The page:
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FDA announces controversial ban on menthol tobacco flavoring. Reynolds says science doesn't back up claims.
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FDA announces controversial ban on menthol tobacco flavoring. Reynolds says science doesn't back up claims.

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The Food and Drug Administration set in motion a controversial plan Thursday to ban menthol flavorings in traditional cigarettes and cigars.

Product standards are projected to be unveiled in 2022.

R.J. Reynolds Tobacco Co. plans to raise by 14 cents on April 5 the per-pack list price on most of its traditional cigarettes brands

The FDA has said 30% of all adult smokers and more than 40% of all youth smokers consume a menthol style.

The style has been particularly popular in Black communities. The FDA said that 85% of Black smokers prefer menthol flavoring compared with 30% of white smokers.

“Banning menthol in cigarettes and banning all flavors in cigars will help save lives, particularly among those disproportionately affected by these deadly products,” acting FDA commissioner Dr. Janet Woodcock said in a statement.

“With these actions, the FDA will help significantly reduce youth initiation, increase the chances of smoking cessation among current smokers, and address health disparities experienced by communities of color, low-income populations and LGBTQ+ individuals, all of whom are far more likely to use these tobacco products.”

Analysts and industry experts anticipated the FDA clamping down on menthol flavorings as one dramatic regulatory shift from the Trump administration to the Biden administration.

There are many products out there to help you ditch the cigarettes, but there are also plenty of ways that you can help yourself.

In December, the Trump administration’s FDA and the U.S. Department of Health and Human Services did not list banning menthol cigarettes or reducing nicotine levels in traditional cigarettes among its 2021 priorities.

Woodcock said Thursday the FDA has “full support from the administration.”

Years-long process

It has been projected that it will take years for the FDA to go through the regulatory process to implement any heightened restrictions.

The FDA likely will face multiple lawsuits from tobacco manufacturers and anti-smoking groups.

In 2009, Congress exempted menthol from banned flavorings in traditional cigarettes in the federal Tobacco Control Act.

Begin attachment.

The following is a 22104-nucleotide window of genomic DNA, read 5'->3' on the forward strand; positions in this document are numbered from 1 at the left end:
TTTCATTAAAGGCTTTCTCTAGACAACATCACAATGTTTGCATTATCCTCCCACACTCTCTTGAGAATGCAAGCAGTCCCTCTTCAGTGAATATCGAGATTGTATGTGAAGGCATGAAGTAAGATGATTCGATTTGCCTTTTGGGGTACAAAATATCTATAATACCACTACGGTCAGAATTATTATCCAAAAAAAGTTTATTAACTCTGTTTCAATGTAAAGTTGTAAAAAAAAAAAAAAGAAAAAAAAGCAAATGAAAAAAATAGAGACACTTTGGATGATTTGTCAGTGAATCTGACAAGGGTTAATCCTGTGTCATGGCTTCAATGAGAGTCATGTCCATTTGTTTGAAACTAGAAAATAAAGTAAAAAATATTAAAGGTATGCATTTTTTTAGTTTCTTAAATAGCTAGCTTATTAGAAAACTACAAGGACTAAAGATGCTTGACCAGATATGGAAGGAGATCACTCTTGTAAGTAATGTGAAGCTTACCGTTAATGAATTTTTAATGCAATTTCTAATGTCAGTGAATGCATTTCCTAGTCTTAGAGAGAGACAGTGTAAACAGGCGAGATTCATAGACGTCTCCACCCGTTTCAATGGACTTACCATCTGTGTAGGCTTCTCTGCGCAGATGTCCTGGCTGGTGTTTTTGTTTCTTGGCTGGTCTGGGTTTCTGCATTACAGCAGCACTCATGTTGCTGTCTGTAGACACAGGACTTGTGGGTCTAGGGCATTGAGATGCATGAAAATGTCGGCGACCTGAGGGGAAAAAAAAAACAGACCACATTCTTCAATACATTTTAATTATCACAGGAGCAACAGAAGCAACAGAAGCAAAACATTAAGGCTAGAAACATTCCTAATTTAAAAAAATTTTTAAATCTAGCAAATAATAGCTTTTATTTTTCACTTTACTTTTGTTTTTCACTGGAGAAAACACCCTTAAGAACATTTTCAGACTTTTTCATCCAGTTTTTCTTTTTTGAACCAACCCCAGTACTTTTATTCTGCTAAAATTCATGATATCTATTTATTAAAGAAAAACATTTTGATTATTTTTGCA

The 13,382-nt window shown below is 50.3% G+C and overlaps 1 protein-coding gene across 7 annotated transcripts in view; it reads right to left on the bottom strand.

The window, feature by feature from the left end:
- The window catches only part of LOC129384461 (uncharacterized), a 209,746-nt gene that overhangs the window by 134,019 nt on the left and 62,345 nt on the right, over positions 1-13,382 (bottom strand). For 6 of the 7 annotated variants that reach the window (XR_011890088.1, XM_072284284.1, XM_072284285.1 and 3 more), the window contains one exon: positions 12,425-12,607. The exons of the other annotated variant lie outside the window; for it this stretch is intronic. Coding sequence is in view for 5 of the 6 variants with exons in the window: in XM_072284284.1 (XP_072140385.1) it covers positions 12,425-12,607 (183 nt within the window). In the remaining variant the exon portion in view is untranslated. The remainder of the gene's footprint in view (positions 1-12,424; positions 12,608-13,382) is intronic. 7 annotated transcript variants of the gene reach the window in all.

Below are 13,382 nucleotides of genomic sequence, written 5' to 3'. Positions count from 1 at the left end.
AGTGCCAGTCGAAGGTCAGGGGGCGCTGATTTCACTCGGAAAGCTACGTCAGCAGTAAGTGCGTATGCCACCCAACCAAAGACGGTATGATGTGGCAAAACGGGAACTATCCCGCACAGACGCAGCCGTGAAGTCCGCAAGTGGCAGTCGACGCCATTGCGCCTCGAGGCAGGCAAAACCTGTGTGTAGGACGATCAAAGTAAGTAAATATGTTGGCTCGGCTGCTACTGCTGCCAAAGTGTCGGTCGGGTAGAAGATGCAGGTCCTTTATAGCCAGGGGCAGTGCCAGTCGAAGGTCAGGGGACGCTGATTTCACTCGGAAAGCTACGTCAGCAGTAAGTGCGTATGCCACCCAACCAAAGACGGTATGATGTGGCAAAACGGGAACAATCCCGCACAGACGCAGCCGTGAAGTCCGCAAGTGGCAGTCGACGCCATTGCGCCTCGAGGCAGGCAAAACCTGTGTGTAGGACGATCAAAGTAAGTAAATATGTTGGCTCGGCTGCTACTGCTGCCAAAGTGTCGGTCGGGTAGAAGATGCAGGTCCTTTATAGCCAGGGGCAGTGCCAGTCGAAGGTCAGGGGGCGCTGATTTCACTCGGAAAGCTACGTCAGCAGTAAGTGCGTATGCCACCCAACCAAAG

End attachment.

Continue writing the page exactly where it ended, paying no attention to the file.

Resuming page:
The FDA said in a statement its decision to ban menthol flavorings “is based on clear science and evidence establishing the addictiveness and harm of these products and builds on important, previous actions that banned other flavored cigarettes in 2009.”

Yet, in 2013, the Obama administration FDA said its evaluation on menthol cigarettes concluded there is little evidence to suggest they are more or less toxic than regular cigarettes, or contribute to more disease risk.

The FDA took action in February 2020 to remove some flavored electronic cigarette products but allowed tobacco and menthol flavors to remain in the marketplace.

Also in February 2020, the U.S. House of Representatives passed a bill by a 213-195 vote that would dramatically tighten federal tobacco regulations, including banning all non-tobacco flavorings for tobacco products.

However, the Democratic-sponsored H.R. 2339, titled “Reversing the Youth Tobacco Epidemic Act,” was not taken up by the U.S. Senate.

U.S. Sens. Richard Burr and Thom Tillis, both Republicans from N.C., issued statements questioning the U.S. House bill’s strategy, citing it was a Democratic-controlled Congress that created a legal exemption for menthol cigarettes in 2009.

On Thursday, Burr said in a statement his concern about FDA banning menthol flavorings “is the same I’ve raised for years: the FDA has yet to provide sufficient new scientific data justifying a ban on menthol cigarettes.”

“I also remain concerned that after more than 10 years and $5 billion, the FDA still has not released official guidance for reduced harm tobacco products.

Burr said that “it’s only fair it issue foundational rules for the approval of reduced harm tobacco alternatives.”